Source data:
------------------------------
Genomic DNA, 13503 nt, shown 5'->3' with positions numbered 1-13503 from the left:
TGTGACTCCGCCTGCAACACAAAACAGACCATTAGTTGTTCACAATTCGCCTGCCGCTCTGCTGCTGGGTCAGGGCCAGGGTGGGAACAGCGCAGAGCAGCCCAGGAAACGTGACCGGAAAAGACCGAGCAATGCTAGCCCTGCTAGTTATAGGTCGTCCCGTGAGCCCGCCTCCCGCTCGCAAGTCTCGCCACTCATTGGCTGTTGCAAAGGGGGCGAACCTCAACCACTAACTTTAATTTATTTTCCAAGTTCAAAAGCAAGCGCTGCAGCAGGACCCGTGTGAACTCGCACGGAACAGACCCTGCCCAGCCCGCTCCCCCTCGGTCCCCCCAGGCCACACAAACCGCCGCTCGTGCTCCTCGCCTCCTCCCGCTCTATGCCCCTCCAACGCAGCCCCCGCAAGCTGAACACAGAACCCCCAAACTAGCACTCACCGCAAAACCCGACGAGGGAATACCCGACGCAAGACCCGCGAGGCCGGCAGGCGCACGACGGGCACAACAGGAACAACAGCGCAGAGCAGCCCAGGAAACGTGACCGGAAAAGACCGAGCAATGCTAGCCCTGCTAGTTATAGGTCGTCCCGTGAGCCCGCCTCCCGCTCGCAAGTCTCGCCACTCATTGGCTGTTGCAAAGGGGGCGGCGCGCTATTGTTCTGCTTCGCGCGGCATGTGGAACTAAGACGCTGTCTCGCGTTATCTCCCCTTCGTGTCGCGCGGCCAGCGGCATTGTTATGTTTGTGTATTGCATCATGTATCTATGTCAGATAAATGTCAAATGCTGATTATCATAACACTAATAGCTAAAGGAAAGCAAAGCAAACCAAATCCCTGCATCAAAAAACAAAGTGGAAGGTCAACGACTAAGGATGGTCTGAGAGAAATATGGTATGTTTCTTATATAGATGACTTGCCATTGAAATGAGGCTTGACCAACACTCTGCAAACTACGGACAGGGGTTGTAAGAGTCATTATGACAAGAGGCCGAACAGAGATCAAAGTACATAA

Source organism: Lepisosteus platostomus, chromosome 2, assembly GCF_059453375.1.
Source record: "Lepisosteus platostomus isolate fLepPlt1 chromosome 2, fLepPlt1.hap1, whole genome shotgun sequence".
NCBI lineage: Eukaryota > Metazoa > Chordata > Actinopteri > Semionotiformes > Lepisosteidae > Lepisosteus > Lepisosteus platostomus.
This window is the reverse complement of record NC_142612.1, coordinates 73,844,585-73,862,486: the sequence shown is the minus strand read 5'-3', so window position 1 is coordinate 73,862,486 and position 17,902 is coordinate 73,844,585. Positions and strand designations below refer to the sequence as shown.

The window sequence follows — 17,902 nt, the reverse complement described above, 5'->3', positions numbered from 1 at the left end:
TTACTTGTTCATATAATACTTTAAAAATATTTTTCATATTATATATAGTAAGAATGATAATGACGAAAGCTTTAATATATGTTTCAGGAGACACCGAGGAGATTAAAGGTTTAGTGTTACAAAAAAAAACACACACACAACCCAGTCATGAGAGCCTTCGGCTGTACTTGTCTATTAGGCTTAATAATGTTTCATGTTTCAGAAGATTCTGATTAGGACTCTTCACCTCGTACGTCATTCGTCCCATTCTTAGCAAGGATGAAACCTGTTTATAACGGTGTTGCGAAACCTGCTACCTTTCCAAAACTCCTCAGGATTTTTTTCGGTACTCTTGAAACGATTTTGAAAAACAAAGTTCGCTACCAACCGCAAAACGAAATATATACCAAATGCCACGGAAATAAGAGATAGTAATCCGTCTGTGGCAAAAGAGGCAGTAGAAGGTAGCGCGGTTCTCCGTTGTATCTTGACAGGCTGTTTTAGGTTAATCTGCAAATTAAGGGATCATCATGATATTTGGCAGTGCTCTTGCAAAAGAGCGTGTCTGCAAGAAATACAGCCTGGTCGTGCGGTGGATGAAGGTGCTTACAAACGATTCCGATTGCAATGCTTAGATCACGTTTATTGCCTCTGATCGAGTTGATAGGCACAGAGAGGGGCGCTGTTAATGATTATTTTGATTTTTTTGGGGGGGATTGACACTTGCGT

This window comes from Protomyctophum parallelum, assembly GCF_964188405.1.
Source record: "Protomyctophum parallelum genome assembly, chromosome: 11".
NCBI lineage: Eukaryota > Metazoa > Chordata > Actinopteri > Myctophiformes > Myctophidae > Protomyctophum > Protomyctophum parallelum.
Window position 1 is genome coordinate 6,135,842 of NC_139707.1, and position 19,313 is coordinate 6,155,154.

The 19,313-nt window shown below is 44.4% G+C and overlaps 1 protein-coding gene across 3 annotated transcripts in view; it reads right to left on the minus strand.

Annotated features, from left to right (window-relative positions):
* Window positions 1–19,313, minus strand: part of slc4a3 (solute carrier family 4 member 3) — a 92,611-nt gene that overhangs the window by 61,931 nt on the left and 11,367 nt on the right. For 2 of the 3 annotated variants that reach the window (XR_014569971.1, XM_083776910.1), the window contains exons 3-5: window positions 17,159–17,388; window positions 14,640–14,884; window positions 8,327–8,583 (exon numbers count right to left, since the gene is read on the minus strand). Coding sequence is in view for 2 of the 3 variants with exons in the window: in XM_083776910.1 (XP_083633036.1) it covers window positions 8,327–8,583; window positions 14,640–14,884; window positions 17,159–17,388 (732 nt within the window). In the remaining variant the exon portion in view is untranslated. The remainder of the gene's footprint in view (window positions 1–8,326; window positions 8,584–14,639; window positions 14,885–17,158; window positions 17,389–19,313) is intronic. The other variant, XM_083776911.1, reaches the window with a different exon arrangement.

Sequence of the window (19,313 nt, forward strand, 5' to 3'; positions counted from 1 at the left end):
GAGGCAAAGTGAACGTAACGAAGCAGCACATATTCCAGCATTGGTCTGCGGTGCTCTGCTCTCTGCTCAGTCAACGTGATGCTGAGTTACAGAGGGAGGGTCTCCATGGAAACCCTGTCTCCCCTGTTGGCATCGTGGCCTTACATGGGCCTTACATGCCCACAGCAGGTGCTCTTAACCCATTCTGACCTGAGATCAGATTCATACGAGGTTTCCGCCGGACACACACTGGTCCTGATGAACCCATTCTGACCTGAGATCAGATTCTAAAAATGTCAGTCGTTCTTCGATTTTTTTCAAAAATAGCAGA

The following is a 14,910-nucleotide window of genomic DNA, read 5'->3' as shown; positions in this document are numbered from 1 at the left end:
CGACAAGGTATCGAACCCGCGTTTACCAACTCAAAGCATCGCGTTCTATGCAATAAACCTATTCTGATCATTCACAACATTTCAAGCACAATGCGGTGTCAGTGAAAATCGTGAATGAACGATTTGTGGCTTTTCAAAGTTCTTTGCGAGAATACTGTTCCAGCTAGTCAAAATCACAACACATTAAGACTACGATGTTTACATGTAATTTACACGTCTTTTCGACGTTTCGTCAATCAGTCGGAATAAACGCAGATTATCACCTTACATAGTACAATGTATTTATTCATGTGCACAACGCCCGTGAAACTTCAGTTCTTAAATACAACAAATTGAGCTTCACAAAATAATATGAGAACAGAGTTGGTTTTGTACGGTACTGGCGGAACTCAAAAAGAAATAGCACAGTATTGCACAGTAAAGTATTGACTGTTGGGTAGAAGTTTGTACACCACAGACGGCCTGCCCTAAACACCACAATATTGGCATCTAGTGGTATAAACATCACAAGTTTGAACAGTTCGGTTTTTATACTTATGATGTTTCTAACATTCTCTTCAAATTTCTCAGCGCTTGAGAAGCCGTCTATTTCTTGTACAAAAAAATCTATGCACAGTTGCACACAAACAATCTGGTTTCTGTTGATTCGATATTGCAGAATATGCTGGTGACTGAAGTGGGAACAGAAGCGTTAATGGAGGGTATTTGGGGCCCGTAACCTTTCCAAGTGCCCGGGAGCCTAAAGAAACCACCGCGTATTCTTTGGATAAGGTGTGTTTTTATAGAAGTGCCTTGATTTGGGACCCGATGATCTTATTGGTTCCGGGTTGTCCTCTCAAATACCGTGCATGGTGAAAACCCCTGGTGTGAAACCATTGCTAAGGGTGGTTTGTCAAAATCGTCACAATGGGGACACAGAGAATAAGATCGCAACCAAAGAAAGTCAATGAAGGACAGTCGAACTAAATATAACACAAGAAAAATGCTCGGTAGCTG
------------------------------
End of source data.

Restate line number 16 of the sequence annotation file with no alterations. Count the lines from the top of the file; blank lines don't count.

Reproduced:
Sequence of the window (19,313 nt, forward strand, 5' to 3'; positions counted from 1 at the left end):